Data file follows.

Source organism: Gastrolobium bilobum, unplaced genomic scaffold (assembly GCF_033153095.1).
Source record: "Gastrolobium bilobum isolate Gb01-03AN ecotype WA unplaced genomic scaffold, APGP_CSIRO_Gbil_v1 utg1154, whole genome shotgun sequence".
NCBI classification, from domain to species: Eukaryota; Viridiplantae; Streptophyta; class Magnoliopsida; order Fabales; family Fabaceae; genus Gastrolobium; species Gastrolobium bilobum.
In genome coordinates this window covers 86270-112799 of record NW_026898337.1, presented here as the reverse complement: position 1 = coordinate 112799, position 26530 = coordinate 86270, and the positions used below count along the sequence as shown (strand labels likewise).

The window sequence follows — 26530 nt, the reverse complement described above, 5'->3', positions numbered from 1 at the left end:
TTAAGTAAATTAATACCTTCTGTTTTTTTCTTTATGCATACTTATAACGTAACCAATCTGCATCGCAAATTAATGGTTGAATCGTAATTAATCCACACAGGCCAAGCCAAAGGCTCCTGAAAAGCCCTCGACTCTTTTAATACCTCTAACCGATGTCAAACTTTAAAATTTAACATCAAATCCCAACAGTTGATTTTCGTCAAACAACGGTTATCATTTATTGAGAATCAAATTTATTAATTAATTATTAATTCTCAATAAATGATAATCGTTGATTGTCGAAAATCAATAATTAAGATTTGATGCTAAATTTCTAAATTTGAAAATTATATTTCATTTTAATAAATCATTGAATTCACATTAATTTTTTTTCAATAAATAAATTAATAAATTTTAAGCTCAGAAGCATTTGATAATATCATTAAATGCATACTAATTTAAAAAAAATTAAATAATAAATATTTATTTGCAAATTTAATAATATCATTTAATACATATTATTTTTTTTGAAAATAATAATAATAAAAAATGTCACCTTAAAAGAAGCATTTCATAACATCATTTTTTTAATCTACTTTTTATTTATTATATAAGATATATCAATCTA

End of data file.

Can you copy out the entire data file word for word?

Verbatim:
Source organism: Gastrolobium bilobum, unplaced genomic scaffold (assembly GCF_033153095.1).
Source record: "Gastrolobium bilobum isolate Gb01-03AN ecotype WA unplaced genomic scaffold, APGP_CSIRO_Gbil_v1 utg1154, whole genome shotgun sequence".
NCBI classification, from domain to species: Eukaryota; Viridiplantae; Streptophyta; class Magnoliopsida; order Fabales; family Fabaceae; genus Gastrolobium; species Gastrolobium bilobum.
In genome coordinates this window covers 86270-112799 of record NW_026898337.1, presented here as the reverse complement: position 1 = coordinate 112799, position 26530 = coordinate 86270, and the positions used below count along the sequence as shown (strand labels likewise).

The window sequence follows — 26530 nt, the reverse complement described above, 5'->3', positions numbered from 1 at the left end:
TTAAGTAAATTAATACCTTCTGTTTTTTTCTTTATGCATACTTATAACGTAACCAATCTGCATCGCAAATTAATGGTTGAATCGTAATTAATCCACACAGGCCAAGCCAAAGGCTCCTGAAAAGCCCTCGACTCTTTTAATACCTCTAACCGATGTCAAACTTTAAAATTTAACATCAAATCCCAACAGTTGATTTTCGTCAAACAACGGTTATCATTTATTGAGAATCAAATTTATTAATTAATTATTAATTCTCAATAAATGATAATCGTTGATTGTCGAAAATCAATAATTAAGATTTGATGCTAAATTTCTAAATTTGAAAATTATATTTCATTTTAATAAATCATTGAATTCACATTAATTTTTTTTCAATAAATAAATTAATAAATTTTAAGCTCAGAAGCATTTGATAATATCATTAAATGCATACTAATTTAAAAAAAATTAAATAATAAATATTTATTTGCAAATTTAATAATATCATTTAATACATATTATTTTTTTTGAAAATAATAATAATAAAAAATGTCACCTTAAAAGAAGCATTTCATAACATCATTTTTTTAATCTACTTTTTATTTATTATATAAGATATATCAATCTA